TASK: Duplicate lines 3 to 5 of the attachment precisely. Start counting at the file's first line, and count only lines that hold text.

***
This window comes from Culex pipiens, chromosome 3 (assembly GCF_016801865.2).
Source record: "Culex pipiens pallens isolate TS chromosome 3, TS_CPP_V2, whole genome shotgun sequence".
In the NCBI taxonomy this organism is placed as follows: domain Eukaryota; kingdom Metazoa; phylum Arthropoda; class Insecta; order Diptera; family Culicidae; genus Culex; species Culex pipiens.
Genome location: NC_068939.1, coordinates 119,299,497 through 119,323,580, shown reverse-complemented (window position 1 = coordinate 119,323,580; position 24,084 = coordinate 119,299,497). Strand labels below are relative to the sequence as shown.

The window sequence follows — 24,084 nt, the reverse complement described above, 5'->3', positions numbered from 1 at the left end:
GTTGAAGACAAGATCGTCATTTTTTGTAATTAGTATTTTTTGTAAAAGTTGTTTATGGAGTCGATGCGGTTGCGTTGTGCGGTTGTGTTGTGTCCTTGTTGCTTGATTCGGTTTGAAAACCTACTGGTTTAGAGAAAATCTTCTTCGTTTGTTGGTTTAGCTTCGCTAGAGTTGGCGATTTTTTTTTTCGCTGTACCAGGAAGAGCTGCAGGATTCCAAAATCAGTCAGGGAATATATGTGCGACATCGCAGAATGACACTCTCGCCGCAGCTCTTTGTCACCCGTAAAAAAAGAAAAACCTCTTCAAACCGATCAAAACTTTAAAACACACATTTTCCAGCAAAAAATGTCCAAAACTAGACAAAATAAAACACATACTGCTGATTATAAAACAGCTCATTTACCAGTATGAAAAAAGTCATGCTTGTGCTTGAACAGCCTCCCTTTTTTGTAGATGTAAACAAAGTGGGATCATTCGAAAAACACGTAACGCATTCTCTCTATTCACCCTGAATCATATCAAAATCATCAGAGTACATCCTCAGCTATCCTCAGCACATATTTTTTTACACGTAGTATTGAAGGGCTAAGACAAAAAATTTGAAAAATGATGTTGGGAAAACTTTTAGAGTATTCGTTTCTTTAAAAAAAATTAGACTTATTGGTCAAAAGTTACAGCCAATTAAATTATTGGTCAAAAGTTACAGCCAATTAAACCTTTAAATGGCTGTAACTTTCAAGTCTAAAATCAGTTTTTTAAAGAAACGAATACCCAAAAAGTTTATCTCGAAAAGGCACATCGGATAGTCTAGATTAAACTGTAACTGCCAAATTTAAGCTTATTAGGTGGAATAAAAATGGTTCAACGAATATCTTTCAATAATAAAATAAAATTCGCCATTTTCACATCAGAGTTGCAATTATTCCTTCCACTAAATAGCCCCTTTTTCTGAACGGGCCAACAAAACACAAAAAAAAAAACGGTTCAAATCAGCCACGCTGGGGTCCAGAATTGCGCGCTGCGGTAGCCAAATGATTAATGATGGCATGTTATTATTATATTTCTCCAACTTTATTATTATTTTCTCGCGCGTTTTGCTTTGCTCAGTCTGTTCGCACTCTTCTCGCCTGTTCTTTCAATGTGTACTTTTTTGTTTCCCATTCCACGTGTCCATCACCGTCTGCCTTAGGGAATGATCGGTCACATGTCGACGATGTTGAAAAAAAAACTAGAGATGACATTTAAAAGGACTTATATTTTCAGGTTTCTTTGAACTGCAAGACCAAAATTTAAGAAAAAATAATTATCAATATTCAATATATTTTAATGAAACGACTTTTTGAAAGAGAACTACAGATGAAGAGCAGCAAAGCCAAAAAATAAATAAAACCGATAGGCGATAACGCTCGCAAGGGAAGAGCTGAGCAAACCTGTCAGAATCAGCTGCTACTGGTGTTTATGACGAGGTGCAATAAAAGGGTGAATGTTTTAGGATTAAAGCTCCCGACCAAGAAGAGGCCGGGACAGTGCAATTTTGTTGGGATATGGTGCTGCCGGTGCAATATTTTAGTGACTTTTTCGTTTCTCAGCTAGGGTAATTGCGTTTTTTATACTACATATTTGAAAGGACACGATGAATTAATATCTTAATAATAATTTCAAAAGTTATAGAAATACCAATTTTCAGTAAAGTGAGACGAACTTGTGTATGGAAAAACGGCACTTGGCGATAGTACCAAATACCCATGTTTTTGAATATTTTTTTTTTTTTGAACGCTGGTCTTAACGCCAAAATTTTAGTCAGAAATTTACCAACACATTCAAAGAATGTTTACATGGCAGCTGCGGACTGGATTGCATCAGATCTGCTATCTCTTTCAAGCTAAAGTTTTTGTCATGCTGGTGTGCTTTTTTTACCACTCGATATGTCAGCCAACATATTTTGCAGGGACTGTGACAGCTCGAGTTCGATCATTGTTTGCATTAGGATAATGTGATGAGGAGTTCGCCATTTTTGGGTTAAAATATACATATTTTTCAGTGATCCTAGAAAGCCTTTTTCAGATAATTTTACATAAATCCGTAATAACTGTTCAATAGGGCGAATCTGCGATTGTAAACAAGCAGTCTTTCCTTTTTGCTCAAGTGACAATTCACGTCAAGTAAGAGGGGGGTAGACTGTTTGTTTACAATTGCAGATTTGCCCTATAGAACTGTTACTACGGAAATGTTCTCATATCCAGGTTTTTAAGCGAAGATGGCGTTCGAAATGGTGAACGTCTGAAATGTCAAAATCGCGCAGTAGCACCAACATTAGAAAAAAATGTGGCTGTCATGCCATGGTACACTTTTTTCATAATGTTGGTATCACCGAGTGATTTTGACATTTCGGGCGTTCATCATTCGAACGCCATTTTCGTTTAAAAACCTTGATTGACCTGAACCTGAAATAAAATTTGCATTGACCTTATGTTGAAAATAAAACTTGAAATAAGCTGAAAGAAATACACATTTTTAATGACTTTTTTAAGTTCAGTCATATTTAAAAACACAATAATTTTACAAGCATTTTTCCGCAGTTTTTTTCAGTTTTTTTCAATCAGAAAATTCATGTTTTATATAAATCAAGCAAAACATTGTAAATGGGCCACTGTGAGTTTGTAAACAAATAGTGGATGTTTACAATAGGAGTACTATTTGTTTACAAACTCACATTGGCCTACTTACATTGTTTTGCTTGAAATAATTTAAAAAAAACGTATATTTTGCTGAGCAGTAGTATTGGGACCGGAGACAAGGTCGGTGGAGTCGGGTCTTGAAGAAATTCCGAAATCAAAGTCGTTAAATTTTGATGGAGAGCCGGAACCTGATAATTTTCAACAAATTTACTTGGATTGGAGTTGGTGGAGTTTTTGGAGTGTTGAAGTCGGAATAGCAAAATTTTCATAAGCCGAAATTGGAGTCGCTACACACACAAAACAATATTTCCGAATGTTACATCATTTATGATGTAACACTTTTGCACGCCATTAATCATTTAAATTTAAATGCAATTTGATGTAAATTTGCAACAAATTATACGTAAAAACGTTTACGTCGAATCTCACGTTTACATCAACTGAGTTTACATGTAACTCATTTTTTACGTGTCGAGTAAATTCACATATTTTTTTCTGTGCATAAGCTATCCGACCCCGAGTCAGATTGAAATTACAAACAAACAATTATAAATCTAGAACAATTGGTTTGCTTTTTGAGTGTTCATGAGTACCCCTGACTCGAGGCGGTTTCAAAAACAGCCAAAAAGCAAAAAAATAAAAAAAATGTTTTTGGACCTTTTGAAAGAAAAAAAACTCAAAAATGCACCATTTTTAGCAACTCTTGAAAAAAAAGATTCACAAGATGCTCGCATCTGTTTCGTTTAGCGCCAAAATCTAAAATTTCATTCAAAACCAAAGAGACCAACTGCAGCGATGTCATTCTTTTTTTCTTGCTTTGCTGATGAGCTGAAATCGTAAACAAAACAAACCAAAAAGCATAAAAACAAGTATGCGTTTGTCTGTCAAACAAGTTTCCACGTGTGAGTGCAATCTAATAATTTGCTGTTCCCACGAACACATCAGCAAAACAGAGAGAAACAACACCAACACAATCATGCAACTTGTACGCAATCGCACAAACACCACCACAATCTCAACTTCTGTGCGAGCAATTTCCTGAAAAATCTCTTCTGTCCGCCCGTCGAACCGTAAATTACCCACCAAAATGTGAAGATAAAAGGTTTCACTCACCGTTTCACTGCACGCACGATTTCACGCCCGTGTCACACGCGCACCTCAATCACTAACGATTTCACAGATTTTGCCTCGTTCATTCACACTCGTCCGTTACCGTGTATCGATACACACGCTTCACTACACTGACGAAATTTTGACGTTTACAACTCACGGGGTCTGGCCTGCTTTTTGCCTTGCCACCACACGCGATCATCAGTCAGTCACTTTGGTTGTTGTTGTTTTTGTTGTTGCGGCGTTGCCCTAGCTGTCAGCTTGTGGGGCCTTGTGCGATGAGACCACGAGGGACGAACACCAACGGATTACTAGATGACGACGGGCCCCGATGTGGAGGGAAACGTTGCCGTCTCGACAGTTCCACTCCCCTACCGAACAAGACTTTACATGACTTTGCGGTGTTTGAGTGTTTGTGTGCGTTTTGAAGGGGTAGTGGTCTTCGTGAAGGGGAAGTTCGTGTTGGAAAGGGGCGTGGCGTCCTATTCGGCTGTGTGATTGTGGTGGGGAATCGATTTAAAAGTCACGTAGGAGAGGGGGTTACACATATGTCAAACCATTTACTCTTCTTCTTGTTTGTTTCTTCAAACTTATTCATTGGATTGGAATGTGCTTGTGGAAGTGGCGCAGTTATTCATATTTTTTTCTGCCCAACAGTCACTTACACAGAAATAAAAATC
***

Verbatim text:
In the NCBI taxonomy this organism is placed as follows: domain Eukaryota; kingdom Metazoa; phylum Arthropoda; class Insecta; order Diptera; family Culicidae; genus Culex; species Culex pipiens.
Genome location: NC_068939.1, coordinates 119,299,497 through 119,323,580, shown reverse-complemented (window position 1 = coordinate 119,323,580; position 24,084 = coordinate 119,299,497). Strand labels below are relative to the sequence as shown.

The window sequence follows — 24,084 nt, the reverse complement described above, 5'->3', positions numbered from 1 at the left end: